\BH
&= \frac{ k}{k c \mu_0 } \kcap \cross \BE \\
&= \inv{ \eta } \kcap \cross \BE,
\end{aligned}
\end{equation}

which also finds \ref{eqn:chapter4Notes:260}, but with much less work and less mess.

Transverse only nature of the far-field fields

Also observe that its possible to tell that the far field fields have only transverse components using the same argument that they are locally plane waves at that distance. The plane waves must satisfy the zero divergence Maxwell’s equations

\begin{equation}\label{eqn:chapter4Notes:420}
\spacegrad \cdot \boldsymbol{\mathcal{E}} = 0
\end{equation}
\begin{equation}\label{eqn:chapter4Notes:440}
\spacegrad \cdot \boldsymbol{\mathcal{B}} = 0,
\end{equation}

so by the same logic

\begin{equation}\label{eqn:chapter4Notes:480}
\Bk \cdot \BE = 0
\end{equation}
\begin{equation}\label{eqn:chapter4Notes:500}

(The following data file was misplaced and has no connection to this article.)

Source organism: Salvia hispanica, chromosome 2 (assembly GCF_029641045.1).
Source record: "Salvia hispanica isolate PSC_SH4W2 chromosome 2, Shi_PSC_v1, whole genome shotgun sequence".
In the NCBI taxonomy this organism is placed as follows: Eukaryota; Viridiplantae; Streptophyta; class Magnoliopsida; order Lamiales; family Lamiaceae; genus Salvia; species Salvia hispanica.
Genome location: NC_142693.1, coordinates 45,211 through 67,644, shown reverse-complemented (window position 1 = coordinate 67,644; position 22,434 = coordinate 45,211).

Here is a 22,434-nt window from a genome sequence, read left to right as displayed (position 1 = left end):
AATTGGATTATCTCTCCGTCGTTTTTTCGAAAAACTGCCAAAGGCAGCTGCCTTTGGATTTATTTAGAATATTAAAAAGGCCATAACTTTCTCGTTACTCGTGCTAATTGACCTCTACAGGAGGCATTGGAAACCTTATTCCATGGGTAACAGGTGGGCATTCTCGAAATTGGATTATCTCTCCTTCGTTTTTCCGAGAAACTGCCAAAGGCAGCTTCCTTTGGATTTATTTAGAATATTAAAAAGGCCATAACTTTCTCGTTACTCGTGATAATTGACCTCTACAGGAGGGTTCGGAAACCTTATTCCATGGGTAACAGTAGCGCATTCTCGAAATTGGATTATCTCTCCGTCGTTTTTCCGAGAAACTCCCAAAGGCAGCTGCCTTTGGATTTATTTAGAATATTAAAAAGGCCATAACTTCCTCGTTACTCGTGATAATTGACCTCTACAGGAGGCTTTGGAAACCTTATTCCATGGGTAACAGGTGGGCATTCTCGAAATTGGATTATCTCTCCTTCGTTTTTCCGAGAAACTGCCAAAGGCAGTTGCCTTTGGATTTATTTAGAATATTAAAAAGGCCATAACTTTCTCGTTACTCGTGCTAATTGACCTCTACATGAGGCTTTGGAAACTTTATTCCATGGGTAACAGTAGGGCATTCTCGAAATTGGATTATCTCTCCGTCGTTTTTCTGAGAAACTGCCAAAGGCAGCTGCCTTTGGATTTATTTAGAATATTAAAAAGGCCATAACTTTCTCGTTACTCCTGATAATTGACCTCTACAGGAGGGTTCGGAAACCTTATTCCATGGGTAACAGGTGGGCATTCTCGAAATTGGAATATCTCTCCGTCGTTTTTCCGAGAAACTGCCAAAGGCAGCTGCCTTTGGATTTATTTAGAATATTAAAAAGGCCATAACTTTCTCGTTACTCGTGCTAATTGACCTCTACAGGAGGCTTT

\Bk \cdot \BB = 0.
\end{equation}

In the far field the electric field must equal its transverse projection

\begin{equation}\label{eqn:chapter4Notes:520}
\BE = \textrm{Proj}_\T \lr{-j \omega \BA
– j \frac{1}{\omega \mu_0 \epsilon_0 } \spacegrad \lr{\spacegrad \cdot \BA } }.
\end{equation}

Since by \ref{eqn:chapter4Notes:140} the scalar potential term has only a radial component, that leaves

\begin{equation}\label{eqn:chapter4Notes:540}
\BE = -j \omega \textrm{Proj}_\T \BA,
\end{equation}

which provides \ref{eqn:chapter4Notes:180} with slightly less work.

Vertical dipole reflection coefficient

In class a ground reflection scenario was covered for a horizontal dipole. Reading the text I was surprised to see what looked like the same sort of treatment section 4.7.2, but ending up with a quite different result. It turns out the difference is because the text was treating the vertical dipole configuration, whereas Prof. Eleftheriades was treating a horizontal dipole configuration, which have different reflection coefficients. These differing reflection coefficients are due to differences in the polarization of the field.